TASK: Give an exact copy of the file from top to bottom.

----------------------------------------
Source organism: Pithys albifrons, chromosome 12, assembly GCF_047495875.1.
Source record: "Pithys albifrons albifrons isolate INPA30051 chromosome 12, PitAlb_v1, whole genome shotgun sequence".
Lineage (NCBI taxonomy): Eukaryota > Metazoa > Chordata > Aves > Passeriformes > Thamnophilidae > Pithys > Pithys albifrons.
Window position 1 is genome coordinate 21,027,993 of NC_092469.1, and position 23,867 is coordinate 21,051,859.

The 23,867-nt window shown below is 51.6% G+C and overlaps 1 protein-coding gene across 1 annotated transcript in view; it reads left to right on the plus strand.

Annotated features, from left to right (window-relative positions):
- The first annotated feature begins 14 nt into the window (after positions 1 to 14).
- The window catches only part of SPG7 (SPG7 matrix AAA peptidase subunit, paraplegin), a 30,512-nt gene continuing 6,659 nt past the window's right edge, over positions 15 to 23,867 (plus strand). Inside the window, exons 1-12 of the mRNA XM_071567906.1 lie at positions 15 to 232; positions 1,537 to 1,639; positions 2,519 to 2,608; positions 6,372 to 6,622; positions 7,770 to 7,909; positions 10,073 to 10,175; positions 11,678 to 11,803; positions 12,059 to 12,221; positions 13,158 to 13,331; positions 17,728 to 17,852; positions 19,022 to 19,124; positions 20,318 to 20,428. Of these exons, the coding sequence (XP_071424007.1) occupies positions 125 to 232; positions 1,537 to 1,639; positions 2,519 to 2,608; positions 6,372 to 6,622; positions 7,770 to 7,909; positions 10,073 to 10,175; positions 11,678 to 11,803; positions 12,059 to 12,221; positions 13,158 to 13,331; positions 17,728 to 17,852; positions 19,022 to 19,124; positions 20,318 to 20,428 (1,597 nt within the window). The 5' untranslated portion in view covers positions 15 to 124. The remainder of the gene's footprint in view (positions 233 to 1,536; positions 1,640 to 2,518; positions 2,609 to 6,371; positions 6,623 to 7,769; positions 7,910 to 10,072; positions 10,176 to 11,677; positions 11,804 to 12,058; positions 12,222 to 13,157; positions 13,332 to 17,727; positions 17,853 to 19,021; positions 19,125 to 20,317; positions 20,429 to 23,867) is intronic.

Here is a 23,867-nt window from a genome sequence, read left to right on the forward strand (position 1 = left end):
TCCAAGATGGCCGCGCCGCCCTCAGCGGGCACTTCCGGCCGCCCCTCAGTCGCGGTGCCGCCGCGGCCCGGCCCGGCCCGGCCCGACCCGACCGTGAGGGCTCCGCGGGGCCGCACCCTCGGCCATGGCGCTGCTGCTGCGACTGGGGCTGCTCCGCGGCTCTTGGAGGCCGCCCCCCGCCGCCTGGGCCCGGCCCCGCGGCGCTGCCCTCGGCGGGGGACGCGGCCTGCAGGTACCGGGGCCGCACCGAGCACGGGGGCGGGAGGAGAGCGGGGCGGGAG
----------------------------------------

Source organism: Pithys albifrons, chromosome 12, assembly GCF_047495875.1.
Source record: "Pithys albifrons albifrons isolate INPA30051 chromosome 12, PitAlb_v1, whole genome shotgun sequence".
Lineage (NCBI taxonomy): Eukaryota > Metazoa > Chordata > Aves > Passeriformes > Thamnophilidae > Pithys > Pithys albifrons.
Window position 1 is genome coordinate 21,027,993 of NC_092469.1, and position 23,867 is coordinate 21,051,859.

The 23,867-nt window shown below is 51.6% G+C and overlaps 1 protein-coding gene across 1 annotated transcript in view; it reads left to right on the plus strand.

Annotated features, from left to right (window-relative positions):
- The first annotated feature begins 14 nt into the window (after positions 1 to 14).
- The window catches only part of SPG7 (SPG7 matrix AAA peptidase subunit, paraplegin), a 30,512-nt gene continuing 6,659 nt past the window's right edge, over positions 15 to 23,867 (plus strand). Inside the window, exons 1-12 of the mRNA XM_071567906.1 lie at positions 15 to 232; positions 1,537 to 1,639; positions 2,519 to 2,608; positions 6,372 to 6,622; positions 7,770 to 7,909; positions 10,073 to 10,175; positions 11,678 to 11,803; positions 12,059 to 12,221; positions 13,158 to 13,331; positions 17,728 to 17,852; positions 19,022 to 19,124; positions 20,318 to 20,428. Of these exons, the coding sequence (XP_071424007.1) occupies positions 125 to 232; positions 1,537 to 1,639; positions 2,519 to 2,608; positions 6,372 to 6,622; positions 7,770 to 7,909; positions 10,073 to 10,175; positions 11,678 to 11,803; positions 12,059 to 12,221; positions 13,158 to 13,331; positions 17,728 to 17,852; positions 19,022 to 19,124; positions 20,318 to 20,428 (1,597 nt within the window). The 5' untranslated portion in view covers positions 15 to 124. The remainder of the gene's footprint in view (positions 233 to 1,536; positions 1,640 to 2,518; positions 2,609 to 6,371; positions 6,623 to 7,769; positions 7,910 to 10,072; positions 10,176 to 11,677; positions 11,804 to 12,058; positions 12,222 to 13,157; positions 13,332 to 17,727; positions 17,853 to 19,021; positions 19,125 to 20,317; positions 20,429 to 23,867) is intronic.

Here is a 23,867-nt window from a genome sequence, read left to right on the forward strand (position 1 = left end):
TCCAAGATGGCCGCGCCGCCCTCAGCGGGCACTTCCGGCCGCCCCTCAGTCGCGGTGCCGCCGCGGCCCGGCCCGGCCCGGCCCGACCCGACCGTGAGGGCTCCGCGGGGCCGCACCCTCGGCCATGGCGCTGCTGCTGCGACTGGGGCTGCTCCGCGGCTCTTGGAGGCCGCCCCCCGCCGCCTGGGCCCGGCCCCGCGGCGCTGCCCTCGGCGGGGGACGCGGCCTGCAGGTACCGGGGCCGCACCGAGCACGGGGGCGGGAGGAGAGCGGGGCGGGAG